Molecular evidence strongly supports the notion that biodegradation is the dominant alteration process responsible for present day bitumen properties and composition. Shallow post-depositional burial history of petroleum hosting sediments (McMurray Formation) and associated low reservoir temperature history evidenced from vitrinite reflectance supports favourable conditions for the establishment of petroleum degrading microbial communities over the life span of the reservoir.
Consequently, the measured chemical and physical properties of the bitumen are a function of the geological features and reservoir factors controlling the intensity of the biodegradation. Due to the high degree of reservoir complexity encountered in the Athabasca oil sands deposits, studying those factors alone has inherent difficulties. Thus, sample sets from each well and/or outcrops were treated as a unique case study and were carefully interpreted considering many sedimentological, reservoir conditions and petroleum system factors. A detailed study of both rock and fluid properties of the AOSD has now led to an appreciation that many different components may be considered in an integrative way to ascertain the controls where biodegradation may be increased while other factors are considered to mitigate degradation. The level of biodegradation commonly increased:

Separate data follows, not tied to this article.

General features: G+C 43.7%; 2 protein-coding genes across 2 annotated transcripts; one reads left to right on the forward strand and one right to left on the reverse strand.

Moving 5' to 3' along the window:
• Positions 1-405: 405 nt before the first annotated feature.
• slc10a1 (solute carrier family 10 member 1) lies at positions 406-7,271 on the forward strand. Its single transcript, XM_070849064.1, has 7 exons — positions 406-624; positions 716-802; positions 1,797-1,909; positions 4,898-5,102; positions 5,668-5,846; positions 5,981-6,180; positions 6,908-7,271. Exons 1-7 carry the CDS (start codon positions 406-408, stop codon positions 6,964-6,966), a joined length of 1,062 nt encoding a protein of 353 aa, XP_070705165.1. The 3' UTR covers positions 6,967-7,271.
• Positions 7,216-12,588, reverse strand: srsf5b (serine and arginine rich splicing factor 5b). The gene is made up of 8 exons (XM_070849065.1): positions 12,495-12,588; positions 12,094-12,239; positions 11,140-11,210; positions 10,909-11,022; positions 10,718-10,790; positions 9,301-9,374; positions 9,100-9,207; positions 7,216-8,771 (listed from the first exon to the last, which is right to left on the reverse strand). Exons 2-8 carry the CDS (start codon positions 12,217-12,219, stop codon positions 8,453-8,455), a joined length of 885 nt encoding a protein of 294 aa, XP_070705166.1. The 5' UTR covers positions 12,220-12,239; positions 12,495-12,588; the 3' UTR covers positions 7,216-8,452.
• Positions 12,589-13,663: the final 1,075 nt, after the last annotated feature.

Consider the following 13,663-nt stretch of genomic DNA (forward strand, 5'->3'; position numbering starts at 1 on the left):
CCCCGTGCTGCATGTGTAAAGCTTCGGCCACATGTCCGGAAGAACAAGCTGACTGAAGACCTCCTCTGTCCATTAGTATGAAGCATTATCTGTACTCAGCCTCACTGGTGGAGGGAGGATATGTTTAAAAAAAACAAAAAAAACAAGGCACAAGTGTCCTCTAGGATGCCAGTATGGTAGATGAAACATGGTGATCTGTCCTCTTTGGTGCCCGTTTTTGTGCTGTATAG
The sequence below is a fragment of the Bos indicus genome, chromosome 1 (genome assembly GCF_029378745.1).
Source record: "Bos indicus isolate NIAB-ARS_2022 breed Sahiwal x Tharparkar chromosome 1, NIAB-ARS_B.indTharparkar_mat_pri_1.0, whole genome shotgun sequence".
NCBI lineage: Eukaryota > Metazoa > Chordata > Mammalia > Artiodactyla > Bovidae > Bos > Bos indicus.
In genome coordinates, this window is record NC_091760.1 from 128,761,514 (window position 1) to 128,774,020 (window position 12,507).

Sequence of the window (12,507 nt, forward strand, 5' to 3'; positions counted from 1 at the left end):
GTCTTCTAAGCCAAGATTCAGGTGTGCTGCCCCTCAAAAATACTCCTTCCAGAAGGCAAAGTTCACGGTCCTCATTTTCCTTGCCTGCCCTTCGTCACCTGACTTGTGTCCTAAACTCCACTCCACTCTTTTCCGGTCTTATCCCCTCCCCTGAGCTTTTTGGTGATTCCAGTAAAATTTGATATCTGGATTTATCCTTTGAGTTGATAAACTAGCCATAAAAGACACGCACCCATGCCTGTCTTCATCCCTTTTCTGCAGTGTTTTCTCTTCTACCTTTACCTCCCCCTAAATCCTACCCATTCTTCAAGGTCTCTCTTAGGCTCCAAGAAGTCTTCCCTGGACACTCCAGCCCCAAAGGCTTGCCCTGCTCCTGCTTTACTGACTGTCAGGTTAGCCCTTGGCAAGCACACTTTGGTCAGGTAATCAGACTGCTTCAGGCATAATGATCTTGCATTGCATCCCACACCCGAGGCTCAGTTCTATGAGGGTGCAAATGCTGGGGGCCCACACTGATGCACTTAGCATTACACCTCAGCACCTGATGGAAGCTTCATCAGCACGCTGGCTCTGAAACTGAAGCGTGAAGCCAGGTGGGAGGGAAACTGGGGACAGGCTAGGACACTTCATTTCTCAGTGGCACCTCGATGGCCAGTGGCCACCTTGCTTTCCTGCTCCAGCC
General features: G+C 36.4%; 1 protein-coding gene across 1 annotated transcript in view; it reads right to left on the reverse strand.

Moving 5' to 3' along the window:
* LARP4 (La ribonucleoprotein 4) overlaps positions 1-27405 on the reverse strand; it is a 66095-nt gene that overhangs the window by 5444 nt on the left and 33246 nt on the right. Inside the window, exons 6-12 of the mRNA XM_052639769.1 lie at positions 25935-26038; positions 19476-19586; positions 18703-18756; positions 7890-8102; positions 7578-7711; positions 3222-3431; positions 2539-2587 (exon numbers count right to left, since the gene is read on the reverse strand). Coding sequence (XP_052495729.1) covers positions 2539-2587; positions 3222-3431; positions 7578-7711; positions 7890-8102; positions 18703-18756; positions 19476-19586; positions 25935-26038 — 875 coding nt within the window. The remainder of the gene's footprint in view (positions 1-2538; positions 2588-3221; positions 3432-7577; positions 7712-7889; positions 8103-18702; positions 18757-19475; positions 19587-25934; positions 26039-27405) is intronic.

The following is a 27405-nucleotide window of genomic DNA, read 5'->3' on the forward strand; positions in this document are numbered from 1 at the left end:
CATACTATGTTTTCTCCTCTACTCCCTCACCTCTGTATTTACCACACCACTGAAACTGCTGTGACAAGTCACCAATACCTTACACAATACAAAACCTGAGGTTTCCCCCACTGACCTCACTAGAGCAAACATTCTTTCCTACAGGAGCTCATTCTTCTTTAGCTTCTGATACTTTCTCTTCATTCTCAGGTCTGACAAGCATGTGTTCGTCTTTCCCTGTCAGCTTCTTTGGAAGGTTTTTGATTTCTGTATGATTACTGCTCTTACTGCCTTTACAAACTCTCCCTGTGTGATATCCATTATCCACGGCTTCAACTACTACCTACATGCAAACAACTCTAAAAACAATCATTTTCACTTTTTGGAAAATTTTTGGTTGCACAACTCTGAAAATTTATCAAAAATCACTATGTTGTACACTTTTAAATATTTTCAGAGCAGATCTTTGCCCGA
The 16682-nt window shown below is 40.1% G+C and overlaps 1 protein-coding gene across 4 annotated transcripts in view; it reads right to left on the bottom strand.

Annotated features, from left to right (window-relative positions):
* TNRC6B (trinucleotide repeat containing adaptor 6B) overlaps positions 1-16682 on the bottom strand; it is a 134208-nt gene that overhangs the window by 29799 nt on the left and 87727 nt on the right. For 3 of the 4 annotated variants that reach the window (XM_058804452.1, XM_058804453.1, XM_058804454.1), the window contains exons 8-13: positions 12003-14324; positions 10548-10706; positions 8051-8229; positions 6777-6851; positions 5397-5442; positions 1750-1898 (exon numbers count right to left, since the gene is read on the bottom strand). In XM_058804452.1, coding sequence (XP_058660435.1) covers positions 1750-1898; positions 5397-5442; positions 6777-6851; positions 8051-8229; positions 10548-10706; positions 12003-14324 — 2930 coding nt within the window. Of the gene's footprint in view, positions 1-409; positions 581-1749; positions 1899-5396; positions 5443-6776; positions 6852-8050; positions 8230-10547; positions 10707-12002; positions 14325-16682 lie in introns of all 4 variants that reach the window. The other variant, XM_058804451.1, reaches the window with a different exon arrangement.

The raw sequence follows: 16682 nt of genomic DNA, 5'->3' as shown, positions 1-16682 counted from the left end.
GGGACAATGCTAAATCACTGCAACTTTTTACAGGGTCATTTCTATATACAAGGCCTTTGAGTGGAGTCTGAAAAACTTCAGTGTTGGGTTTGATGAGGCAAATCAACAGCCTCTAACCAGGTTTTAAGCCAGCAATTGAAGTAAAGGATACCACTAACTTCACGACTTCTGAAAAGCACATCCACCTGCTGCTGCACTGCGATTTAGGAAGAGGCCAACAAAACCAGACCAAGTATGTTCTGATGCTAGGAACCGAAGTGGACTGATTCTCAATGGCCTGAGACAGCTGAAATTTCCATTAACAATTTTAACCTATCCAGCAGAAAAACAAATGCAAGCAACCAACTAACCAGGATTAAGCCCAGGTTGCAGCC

- downhole as a function of “deepening” paleo-oil water contact (Fig. 1)
- along the present day water-bitumen interfaces as a function of active biodegradation evidenced from neo-formation of 25-norhopanes
- within so called “lean zones” where recent water charges have partly flushed less biodegraded but still mobile oils or ancient gas caps
- below vertical compartments when these isolated the upper compartment and protected it from more intense biodegradation occurring in the lower one along the present day water-oil contact
- with increased porosity and permeability, perhaps due to increased fluid mobility and associated increased nutrient supply. (this infers that the best reservoirs in terms of reservoir quality are not the best in terms of bitumen quality)
The intensity of the level of the biodegradation was interpreted to decrease because of:
- salty brines along the present day water-bitumen interface (these brines are common in AOSD subsurface and are associated with dissolution of salts from the Prairie Evaporate Formation).
- possible late petroleum charge of more mature oils or possibly of oils from different source rocks